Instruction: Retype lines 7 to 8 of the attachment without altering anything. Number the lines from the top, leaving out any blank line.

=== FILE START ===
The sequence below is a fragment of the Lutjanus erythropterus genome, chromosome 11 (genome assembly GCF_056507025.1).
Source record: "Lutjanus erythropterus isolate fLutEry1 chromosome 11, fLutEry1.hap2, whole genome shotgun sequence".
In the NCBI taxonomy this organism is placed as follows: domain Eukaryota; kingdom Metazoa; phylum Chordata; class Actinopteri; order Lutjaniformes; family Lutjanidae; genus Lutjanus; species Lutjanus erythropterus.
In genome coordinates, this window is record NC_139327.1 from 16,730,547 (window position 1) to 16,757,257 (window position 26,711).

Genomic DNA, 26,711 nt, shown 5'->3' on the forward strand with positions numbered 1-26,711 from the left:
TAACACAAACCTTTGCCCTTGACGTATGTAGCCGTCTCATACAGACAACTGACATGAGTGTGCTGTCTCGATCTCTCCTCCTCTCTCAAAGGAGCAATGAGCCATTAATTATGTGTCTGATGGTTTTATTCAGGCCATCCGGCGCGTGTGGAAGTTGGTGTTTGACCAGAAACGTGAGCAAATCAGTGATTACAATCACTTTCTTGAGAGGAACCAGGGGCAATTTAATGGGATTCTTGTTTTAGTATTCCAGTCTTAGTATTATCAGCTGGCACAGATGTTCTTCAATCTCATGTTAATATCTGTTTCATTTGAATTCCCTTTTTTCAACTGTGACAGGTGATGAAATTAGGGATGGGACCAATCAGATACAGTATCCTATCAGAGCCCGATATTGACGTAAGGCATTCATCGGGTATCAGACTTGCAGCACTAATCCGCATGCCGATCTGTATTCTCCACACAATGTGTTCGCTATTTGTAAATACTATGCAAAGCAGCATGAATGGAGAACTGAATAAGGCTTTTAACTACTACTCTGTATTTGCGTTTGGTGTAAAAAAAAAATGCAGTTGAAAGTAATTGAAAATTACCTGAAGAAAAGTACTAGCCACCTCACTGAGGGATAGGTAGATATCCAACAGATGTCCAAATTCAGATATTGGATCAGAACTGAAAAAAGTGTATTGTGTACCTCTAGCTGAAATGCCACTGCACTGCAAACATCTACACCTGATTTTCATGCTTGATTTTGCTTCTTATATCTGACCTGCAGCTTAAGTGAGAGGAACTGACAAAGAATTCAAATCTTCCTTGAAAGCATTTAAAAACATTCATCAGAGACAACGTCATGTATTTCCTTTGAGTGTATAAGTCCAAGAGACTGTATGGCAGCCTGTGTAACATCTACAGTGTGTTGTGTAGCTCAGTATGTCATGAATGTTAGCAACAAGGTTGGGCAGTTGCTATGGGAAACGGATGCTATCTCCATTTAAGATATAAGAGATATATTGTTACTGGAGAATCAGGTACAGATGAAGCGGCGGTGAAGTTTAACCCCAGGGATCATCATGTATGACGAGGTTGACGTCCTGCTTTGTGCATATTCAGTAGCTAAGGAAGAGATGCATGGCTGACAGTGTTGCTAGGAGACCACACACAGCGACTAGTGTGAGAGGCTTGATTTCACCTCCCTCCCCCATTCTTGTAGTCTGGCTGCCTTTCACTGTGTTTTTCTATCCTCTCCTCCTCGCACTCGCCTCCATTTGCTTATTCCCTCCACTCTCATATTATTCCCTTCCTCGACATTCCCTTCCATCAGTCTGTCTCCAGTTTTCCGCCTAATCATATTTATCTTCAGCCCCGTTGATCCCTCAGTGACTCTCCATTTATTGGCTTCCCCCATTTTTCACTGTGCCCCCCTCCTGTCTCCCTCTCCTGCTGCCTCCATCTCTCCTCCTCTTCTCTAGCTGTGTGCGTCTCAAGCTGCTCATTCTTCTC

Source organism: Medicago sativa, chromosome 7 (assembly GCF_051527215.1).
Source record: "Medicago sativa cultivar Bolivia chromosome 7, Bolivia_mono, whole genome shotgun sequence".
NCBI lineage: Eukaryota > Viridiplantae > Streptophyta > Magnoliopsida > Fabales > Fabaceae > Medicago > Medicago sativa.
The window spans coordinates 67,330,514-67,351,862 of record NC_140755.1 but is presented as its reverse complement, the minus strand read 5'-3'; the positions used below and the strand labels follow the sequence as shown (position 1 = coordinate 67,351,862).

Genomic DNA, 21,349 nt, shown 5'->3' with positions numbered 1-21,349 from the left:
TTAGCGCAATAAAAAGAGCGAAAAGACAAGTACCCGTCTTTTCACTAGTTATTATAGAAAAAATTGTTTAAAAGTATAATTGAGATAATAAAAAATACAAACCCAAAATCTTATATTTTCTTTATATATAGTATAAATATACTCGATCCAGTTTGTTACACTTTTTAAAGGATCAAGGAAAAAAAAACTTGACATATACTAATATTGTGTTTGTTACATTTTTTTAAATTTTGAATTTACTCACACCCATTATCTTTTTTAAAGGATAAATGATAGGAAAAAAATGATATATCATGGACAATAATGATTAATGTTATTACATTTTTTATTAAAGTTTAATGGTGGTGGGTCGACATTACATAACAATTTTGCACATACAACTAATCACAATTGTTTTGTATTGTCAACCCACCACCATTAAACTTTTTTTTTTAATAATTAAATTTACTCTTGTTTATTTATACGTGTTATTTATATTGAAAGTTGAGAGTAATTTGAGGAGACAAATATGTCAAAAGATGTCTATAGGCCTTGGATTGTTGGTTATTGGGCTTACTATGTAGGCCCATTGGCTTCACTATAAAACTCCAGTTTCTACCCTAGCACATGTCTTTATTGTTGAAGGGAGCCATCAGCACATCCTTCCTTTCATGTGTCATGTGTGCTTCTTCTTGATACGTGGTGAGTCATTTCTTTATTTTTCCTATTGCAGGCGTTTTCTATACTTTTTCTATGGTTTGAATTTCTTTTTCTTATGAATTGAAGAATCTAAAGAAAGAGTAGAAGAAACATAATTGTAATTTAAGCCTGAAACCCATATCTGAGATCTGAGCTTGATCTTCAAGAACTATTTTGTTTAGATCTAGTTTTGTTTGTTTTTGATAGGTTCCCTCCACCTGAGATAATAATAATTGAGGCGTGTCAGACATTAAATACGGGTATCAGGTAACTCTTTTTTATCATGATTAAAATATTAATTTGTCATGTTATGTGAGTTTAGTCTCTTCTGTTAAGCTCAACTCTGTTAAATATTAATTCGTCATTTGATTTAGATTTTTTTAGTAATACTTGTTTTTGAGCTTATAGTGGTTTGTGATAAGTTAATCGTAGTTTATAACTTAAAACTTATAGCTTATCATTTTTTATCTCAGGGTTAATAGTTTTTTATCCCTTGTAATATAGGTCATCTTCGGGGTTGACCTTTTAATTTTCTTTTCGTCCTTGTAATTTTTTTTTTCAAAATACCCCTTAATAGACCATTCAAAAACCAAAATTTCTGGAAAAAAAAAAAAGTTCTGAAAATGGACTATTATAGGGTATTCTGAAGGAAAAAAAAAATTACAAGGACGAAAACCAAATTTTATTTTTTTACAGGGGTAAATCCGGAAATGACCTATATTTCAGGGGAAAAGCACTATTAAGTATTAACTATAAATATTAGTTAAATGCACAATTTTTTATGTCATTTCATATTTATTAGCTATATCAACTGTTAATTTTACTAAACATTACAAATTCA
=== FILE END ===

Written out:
Source organism: Medicago sativa, chromosome 7 (assembly GCF_051527215.1).
Source record: "Medicago sativa cultivar Bolivia chromosome 7, Bolivia_mono, whole genome shotgun sequence".